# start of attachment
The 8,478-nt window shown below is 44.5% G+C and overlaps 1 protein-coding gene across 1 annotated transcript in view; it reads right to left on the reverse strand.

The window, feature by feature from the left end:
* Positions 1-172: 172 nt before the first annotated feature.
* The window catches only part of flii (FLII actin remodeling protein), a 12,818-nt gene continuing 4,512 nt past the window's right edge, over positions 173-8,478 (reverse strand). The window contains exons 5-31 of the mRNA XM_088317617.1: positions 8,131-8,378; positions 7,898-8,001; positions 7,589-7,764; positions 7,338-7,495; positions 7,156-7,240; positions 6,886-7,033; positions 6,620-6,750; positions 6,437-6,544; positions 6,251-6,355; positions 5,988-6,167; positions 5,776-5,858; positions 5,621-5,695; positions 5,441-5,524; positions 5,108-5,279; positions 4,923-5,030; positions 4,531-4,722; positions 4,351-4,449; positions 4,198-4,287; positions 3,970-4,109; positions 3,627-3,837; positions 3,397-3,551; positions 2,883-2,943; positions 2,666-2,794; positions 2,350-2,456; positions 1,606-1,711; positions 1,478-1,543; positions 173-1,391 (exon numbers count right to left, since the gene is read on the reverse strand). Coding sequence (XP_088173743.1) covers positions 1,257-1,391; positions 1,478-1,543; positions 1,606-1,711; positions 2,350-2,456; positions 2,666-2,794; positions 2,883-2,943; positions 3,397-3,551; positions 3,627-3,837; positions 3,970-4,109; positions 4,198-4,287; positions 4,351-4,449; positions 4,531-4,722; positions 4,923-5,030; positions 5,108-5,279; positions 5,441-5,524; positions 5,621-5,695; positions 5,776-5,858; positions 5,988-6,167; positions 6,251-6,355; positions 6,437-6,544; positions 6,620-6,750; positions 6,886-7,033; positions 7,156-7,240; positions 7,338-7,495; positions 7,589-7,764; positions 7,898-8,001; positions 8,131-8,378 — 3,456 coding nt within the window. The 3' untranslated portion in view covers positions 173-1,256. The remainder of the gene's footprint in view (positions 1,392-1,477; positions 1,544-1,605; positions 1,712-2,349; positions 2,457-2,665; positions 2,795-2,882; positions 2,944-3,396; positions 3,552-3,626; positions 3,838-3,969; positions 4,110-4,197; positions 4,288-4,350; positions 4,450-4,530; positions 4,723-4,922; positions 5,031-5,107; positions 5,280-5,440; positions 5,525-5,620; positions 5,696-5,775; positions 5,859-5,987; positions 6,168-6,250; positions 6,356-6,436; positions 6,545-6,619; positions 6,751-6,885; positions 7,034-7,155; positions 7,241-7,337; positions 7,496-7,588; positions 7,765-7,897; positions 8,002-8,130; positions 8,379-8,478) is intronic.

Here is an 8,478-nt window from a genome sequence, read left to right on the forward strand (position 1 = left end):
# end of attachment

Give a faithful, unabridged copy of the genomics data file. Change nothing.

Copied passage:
The 8,478-nt window shown below is 44.5% G+C and overlaps 1 protein-coding gene across 1 annotated transcript in view; it reads right to left on the reverse strand.

The window, feature by feature from the left end:
* Positions 1-172: 172 nt before the first annotated feature.
* The window catches only part of flii (FLII actin remodeling protein), a 12,818-nt gene continuing 4,512 nt past the window's right edge, over positions 173-8,478 (reverse strand). The window contains exons 5-31 of the mRNA XM_088317617.1: positions 8,131-8,378; positions 7,898-8,001; positions 7,589-7,764; positions 7,338-7,495; positions 7,156-7,240; positions 6,886-7,033; positions 6,620-6,750; positions 6,437-6,544; positions 6,251-6,355; positions 5,988-6,167; positions 5,776-5,858; positions 5,621-5,695; positions 5,441-5,524; positions 5,108-5,279; positions 4,923-5,030; positions 4,531-4,722; positions 4,351-4,449; positions 4,198-4,287; positions 3,970-4,109; positions 3,627-3,837; positions 3,397-3,551; positions 2,883-2,943; positions 2,666-2,794; positions 2,350-2,456; positions 1,606-1,711; positions 1,478-1,543; positions 173-1,391 (exon numbers count right to left, since the gene is read on the reverse strand). Coding sequence (XP_088173743.1) covers positions 1,257-1,391; positions 1,478-1,543; positions 1,606-1,711; positions 2,350-2,456; positions 2,666-2,794; positions 2,883-2,943; positions 3,397-3,551; positions 3,627-3,837; positions 3,970-4,109; positions 4,198-4,287; positions 4,351-4,449; positions 4,531-4,722; positions 4,923-5,030; positions 5,108-5,279; positions 5,441-5,524; positions 5,621-5,695; positions 5,776-5,858; positions 5,988-6,167; positions 6,251-6,355; positions 6,437-6,544; positions 6,620-6,750; positions 6,886-7,033; positions 7,156-7,240; positions 7,338-7,495; positions 7,589-7,764; positions 7,898-8,001; positions 8,131-8,378 — 3,456 coding nt within the window. The 3' untranslated portion in view covers positions 173-1,256. The remainder of the gene's footprint in view (positions 1,392-1,477; positions 1,544-1,605; positions 1,712-2,349; positions 2,457-2,665; positions 2,795-2,882; positions 2,944-3,396; positions 3,552-3,626; positions 3,838-3,969; positions 4,110-4,197; positions 4,288-4,350; positions 4,450-4,530; positions 4,723-4,922; positions 5,031-5,107; positions 5,280-5,440; positions 5,525-5,620; positions 5,696-5,775; positions 5,859-5,987; positions 6,168-6,250; positions 6,356-6,436; positions 6,545-6,619; positions 6,751-6,885; positions 7,034-7,155; positions 7,241-7,337; positions 7,496-7,588; positions 7,765-7,897; positions 8,002-8,130; positions 8,379-8,478) is intronic.

Here is an 8,478-nt window from a genome sequence, read left to right on the forward strand (position 1 = left end):